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New in Digital Collections: The Bay Psalm Book

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Bay Psalm Book
The Whole Booke of Psalms Faithfully Translated into English Metre.  Cambridge, MA: Stephen Daye, 1640.  Rare Book Division.  The New York Public Library.

Recently, The New York Public Library digitized in its entirety one of its great treasures, the 1640 printing of The Whole Booke of Psalmes Faithfully Translated into English Metre.  Better known as the Bay Psalm Book, this work is significant in that it was the first book printed in British North America.

The Bay Psalm Book was printed under trying circumstances.  The Reverend Jose Glover, who sailed to Massachusetts in 1638 in order to establish the first press in the fledgling colony, died during the transatlantic passage.  The ownership of his printing equipment passed subsequently to his wife, Elizabeth, who set up the press in Cambridge on the grounds of Harvard College in late 1638.  However, the task of running the press fell to the Glovers’ indentured servant, Stephen Daye, who was a locksmith by trade and, by most accounts, barely literate. 

Undeterred by the difficulties of his circumstances—and likely assisted by his teenaged son, Matthew, who himself may have had some training as a printer—Daye set to work almost immediately.  The initial work issued from the press was a broadside, a freeman’s oath, which appeared in early 1639, followed shortly thereafter by an almanac.  The Bay Psalm Book appeared the following year in an edition of perhaps as many as 1700 copies, a large number given the time and place of its publication.  Today, only 11 copies of this work are known to survive, making it one of the great rarities of early printed Americana.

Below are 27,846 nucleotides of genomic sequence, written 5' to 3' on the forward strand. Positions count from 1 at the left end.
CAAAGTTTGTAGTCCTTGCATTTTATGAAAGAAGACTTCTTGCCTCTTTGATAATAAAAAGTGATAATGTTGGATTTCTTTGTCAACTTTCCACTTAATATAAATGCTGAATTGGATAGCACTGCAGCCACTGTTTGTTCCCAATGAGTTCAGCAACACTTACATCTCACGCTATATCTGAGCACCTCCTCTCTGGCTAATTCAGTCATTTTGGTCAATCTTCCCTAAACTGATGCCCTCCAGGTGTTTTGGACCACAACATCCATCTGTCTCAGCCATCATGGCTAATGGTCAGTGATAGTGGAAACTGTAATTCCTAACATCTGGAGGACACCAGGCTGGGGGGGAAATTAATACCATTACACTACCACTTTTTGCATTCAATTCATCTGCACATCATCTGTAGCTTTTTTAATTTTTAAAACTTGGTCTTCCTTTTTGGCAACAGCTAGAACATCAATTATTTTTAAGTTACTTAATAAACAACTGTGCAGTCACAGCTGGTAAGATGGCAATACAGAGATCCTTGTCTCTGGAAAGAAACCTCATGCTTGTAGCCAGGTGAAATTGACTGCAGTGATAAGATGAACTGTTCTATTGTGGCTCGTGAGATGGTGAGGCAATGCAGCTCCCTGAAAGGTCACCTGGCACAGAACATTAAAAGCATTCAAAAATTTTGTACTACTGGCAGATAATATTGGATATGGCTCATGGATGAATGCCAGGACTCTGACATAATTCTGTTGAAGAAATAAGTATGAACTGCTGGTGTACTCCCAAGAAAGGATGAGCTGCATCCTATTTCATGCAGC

While the Bay Psalm Book is full of typographical errors and is far from being an aesthetically pleasing production, its importance cannot be overstated.  Indeed, the book symbolizes the introduction of printing into the British colonies, which was reflective of the importance placed on reading and education by the Puritans and, somewhat later, on the concepts of freely available information, freedom of expression, and freedom of the press.  All this, in turn, fed into the revolutionary impulse that gave rise 136 years later to the United States of America.

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I had a paperback

I had a paperback reproduction of this book in the 1970s, put out during the Revolutionary War Bicentennial celebrations when there was a sort of revival of interest in early American music. I remember the charming, "lumpy" way the psalm verses were cut up to make them fit the lines as rhyming poetry. "The Lord to me a shepherd is, And nothing want shall I, And in the fields of verdant grass, He makes me down to lie ... ".

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